Piqued by Visa's latest efforts at contactless payment goodness with an iPhone case, MasterCard really wants in on the same game. Only the card for "everything else" wants developers to actually write apps for it, leveraging proprietary tech.
MasterCard's announcement, made today, is less technologically advanced than Visa's system, but possibly more intriguing: Something akin to PayPal's trick last year, MasterCard is actually opening up its custom financial code to developers. With access to some of MasterCard's API hooks, this means developers will be able to craft apps for smartphones (or even Web-based systems accessible from almost any Net-connected device) that will give direct access to MasterCard's payment systems.
MasterCard has already been experimenting by itself, and has come up with the ATM Hunter iPhone app--which basically does what it says in its name, and other developers could've done something similar before, but they'd have had to pay MasterCard for the privilege. The new system is designed to entice developers in, to build secure MasterCard payment systems into their apps, for in-app purchases, or even in-ad purchases. But MasterCard hopes it'll catch on and that the best uses for it are ones the company itself hasn't even thought of yet.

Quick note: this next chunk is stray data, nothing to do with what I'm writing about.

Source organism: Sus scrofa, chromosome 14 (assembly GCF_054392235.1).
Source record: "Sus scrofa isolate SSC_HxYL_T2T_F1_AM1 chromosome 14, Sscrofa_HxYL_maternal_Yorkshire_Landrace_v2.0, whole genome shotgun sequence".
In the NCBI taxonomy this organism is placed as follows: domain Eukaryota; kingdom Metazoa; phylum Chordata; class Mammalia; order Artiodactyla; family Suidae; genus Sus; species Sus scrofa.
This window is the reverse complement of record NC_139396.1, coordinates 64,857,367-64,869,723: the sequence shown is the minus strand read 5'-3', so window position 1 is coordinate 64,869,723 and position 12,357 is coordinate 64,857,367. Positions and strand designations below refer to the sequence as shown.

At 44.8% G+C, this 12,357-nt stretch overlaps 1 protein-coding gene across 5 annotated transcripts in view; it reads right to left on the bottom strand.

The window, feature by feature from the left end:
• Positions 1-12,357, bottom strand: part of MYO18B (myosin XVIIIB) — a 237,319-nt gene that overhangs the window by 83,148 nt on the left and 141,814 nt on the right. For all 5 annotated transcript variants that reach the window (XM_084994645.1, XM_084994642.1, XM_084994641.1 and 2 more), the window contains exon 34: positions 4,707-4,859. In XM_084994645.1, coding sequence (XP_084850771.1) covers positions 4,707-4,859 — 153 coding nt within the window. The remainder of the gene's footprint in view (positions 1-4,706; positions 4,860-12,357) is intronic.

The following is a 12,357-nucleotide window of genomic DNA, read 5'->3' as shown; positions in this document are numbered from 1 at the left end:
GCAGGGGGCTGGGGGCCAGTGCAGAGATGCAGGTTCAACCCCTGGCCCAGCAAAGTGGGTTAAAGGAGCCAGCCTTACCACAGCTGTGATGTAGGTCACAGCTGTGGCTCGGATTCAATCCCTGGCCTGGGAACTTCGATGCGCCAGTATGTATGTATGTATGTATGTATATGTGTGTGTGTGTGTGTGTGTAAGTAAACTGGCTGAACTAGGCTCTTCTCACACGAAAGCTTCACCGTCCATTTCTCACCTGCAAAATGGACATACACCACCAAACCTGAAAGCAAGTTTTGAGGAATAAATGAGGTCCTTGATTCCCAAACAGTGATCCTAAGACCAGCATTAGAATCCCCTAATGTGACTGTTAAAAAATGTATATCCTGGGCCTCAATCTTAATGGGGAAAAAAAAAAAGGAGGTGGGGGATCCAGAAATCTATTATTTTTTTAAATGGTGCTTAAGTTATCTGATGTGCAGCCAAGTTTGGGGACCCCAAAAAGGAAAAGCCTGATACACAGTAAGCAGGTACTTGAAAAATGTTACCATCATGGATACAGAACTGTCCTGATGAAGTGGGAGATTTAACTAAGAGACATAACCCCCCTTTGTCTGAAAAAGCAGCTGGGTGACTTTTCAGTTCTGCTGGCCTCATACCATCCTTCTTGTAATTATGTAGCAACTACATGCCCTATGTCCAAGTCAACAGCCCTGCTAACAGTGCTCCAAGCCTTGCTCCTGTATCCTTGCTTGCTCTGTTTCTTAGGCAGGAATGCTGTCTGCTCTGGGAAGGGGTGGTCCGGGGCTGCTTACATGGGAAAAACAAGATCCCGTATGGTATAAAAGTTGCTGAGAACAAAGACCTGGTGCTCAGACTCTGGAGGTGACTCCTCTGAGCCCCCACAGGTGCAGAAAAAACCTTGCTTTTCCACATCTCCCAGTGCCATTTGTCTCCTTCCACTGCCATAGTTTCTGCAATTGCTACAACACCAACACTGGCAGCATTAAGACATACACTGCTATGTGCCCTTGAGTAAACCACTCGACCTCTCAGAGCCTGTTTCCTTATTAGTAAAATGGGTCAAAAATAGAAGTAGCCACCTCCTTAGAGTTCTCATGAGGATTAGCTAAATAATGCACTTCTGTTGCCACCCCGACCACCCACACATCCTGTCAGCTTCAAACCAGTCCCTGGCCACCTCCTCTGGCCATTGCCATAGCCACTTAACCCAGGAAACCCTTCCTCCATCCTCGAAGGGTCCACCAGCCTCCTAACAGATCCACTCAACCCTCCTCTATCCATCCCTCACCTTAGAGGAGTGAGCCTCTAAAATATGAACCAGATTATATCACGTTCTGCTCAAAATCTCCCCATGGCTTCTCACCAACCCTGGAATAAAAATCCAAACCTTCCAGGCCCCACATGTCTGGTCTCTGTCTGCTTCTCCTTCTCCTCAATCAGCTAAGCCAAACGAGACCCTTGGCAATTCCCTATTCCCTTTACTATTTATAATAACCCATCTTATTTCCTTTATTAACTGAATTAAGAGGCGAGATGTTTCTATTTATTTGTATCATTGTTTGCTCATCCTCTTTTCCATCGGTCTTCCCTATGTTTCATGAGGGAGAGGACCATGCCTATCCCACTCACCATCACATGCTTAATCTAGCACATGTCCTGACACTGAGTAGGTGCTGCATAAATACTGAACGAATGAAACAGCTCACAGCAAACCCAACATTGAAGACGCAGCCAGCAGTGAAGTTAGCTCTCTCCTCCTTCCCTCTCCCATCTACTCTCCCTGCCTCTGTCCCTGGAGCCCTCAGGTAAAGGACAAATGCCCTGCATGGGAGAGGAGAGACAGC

That's pretty plastic thinking for an up-tight business like a credit card company, and it's probably true that app writers will come up with novel ways to use the payment APIs and the data feeds like consumer spending patterns that may be extremely useful for targeted ads. But by its very nature as a credit company, MasterCard's public openness is extremely stymied by its overriding need for security--there are probably many more useful systems that developers could use, but which may expose MasterCard's main code to too much hacker attention.
For this reason it's hard to see MasterCard's software-only approach making much progress. But who knows? If they teamed up with a company like Apple, with its advanced hardware plans for new ways to pay for stuff over near-field comms, this project could go far.